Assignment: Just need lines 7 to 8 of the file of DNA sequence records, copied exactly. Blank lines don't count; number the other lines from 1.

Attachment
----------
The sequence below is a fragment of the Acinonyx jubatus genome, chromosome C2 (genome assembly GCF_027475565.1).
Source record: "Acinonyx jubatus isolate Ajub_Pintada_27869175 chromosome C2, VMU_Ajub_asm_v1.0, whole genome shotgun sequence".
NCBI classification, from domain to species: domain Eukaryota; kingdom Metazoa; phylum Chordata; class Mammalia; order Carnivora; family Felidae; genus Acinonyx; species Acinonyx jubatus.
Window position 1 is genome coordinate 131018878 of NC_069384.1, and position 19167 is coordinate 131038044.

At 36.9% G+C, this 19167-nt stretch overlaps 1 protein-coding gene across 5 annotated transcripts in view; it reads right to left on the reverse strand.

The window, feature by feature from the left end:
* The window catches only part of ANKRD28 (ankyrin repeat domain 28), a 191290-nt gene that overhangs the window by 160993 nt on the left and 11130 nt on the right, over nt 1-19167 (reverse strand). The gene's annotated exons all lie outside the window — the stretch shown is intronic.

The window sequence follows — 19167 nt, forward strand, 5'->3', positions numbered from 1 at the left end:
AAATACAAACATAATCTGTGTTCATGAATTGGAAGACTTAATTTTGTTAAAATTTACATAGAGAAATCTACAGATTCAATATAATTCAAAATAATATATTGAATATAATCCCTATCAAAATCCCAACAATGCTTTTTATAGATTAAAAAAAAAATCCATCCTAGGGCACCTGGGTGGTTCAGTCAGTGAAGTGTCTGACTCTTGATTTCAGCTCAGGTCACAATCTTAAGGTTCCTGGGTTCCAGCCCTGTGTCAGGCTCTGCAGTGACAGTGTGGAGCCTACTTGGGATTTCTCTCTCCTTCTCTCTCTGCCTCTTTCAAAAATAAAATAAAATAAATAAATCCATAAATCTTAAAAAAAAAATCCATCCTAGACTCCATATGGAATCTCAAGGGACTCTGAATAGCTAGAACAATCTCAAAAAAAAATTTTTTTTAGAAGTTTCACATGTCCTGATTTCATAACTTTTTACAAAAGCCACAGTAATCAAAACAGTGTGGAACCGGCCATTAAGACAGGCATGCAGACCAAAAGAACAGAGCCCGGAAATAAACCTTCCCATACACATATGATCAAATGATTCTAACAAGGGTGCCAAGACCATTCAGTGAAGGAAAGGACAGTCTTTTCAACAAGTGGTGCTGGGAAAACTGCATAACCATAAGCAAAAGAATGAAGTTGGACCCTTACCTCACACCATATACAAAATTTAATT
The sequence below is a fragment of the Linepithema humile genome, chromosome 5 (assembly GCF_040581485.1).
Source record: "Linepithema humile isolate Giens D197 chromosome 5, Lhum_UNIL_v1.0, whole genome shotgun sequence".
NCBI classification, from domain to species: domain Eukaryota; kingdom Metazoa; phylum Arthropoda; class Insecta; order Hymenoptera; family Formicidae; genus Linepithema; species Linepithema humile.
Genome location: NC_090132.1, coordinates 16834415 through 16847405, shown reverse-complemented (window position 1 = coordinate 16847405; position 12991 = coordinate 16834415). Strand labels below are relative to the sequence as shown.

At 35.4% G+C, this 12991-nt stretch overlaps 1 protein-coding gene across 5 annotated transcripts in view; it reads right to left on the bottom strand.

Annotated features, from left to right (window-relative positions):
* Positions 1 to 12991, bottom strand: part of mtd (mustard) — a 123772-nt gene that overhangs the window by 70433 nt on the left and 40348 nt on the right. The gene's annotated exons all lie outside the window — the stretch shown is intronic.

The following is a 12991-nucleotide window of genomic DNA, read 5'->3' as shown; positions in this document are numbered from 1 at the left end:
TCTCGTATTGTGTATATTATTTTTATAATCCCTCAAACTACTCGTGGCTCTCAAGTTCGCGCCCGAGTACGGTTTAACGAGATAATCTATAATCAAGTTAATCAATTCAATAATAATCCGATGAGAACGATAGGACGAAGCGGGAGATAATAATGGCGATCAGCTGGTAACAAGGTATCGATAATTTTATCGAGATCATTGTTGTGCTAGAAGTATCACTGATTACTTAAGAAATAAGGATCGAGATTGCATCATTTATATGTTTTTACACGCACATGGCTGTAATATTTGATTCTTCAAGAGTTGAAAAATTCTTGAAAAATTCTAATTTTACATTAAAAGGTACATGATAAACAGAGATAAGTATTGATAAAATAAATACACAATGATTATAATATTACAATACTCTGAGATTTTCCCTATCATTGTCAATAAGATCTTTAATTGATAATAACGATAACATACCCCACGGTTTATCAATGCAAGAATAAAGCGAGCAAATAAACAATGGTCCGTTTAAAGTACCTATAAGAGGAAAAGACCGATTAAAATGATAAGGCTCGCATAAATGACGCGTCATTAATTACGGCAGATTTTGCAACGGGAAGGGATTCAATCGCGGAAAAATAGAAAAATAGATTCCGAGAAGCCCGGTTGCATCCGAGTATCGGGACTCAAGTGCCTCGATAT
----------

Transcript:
* The window catches only part of ANKRD28 (ankyrin repeat domain 28), a 191290-nt gene that overhangs the window by 160993 nt on the left and 11130 nt on the right, over nt 1-19167 (reverse strand). The gene's annotated exons all lie outside the window — the stretch shown is intronic.

The window sequence follows — 19167 nt, forward strand, 5'->3', positions numbered from 1 at the left end: